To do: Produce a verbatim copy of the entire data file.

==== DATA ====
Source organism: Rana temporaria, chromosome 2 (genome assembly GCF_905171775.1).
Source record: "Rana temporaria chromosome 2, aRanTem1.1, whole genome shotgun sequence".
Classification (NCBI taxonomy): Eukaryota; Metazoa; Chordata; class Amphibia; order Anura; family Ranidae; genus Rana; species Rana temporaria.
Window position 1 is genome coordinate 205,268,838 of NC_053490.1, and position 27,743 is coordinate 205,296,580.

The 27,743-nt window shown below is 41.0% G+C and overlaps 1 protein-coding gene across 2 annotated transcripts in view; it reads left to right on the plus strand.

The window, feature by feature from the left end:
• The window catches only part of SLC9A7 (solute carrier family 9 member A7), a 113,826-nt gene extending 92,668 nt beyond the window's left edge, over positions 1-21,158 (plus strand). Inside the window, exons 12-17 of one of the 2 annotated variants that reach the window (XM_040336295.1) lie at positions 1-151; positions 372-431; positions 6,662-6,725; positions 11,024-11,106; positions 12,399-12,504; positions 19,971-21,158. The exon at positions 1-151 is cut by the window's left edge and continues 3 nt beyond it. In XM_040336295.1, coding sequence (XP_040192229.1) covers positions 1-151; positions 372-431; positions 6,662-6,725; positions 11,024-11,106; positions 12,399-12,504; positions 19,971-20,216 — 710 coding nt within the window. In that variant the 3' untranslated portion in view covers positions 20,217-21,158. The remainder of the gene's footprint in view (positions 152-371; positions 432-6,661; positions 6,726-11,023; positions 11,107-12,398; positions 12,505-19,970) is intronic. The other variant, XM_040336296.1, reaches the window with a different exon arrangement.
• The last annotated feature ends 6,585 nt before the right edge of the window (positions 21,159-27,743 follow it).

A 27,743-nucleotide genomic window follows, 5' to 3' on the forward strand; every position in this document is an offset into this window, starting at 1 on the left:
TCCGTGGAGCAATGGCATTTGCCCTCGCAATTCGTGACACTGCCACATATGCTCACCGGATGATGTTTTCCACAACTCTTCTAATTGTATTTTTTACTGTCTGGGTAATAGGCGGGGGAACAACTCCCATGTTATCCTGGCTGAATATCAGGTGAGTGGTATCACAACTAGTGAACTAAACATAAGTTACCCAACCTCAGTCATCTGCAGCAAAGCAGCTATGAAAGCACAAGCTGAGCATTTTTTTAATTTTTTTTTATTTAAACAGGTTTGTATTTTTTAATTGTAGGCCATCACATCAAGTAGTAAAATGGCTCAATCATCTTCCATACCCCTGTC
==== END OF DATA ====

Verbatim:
Source organism: Rana temporaria, chromosome 2 (genome assembly GCF_905171775.1).
Source record: "Rana temporaria chromosome 2, aRanTem1.1, whole genome shotgun sequence".
Classification (NCBI taxonomy): Eukaryota; Metazoa; Chordata; class Amphibia; order Anura; family Ranidae; genus Rana; species Rana temporaria.
Window position 1 is genome coordinate 205,268,838 of NC_053490.1, and position 27,743 is coordinate 205,296,580.

The 27,743-nt window shown below is 41.0% G+C and overlaps 1 protein-coding gene across 2 annotated transcripts in view; it reads left to right on the plus strand.

The window, feature by feature from the left end:
• The window catches only part of SLC9A7 (solute carrier family 9 member A7), a 113,826-nt gene extending 92,668 nt beyond the window's left edge, over positions 1-21,158 (plus strand). Inside the window, exons 12-17 of one of the 2 annotated variants that reach the window (XM_040336295.1) lie at positions 1-151; positions 372-431; positions 6,662-6,725; positions 11,024-11,106; positions 12,399-12,504; positions 19,971-21,158. The exon at positions 1-151 is cut by the window's left edge and continues 3 nt beyond it. In XM_040336295.1, coding sequence (XP_040192229.1) covers positions 1-151; positions 372-431; positions 6,662-6,725; positions 11,024-11,106; positions 12,399-12,504; positions 19,971-20,216 — 710 coding nt within the window. In that variant the 3' untranslated portion in view covers positions 20,217-21,158. The remainder of the gene's footprint in view (positions 152-371; positions 432-6,661; positions 6,726-11,023; positions 11,107-12,398; positions 12,505-19,970) is intronic. The other variant, XM_040336296.1, reaches the window with a different exon arrangement.
• The last annotated feature ends 6,585 nt before the right edge of the window (positions 21,159-27,743 follow it).

A 27,743-nucleotide genomic window follows, 5' to 3' on the forward strand; every position in this document is an offset into this window, starting at 1 on the left:
TCCGTGGAGCAATGGCATTTGCCCTCGCAATTCGTGACACTGCCACATATGCTCACCGGATGATGTTTTCCACAACTCTTCTAATTGTATTTTTTACTGTCTGGGTAATAGGCGGGGGAACAACTCCCATGTTATCCTGGCTGAATATCAGGTGAGTGGTATCACAACTAGTGAACTAAACATAAGTTACCCAACCTCAGTCATCTGCAGCAAAGCAGCTATGAAAGCACAAGCTGAGCATTTTTTTAATTTTTTTTTATTTAAACAGGTTTGTATTTTTTAATTGTAGGCCATCACATCAAGTAGTAAAATGGCTCAATCATCTTCCATACCCCTGTC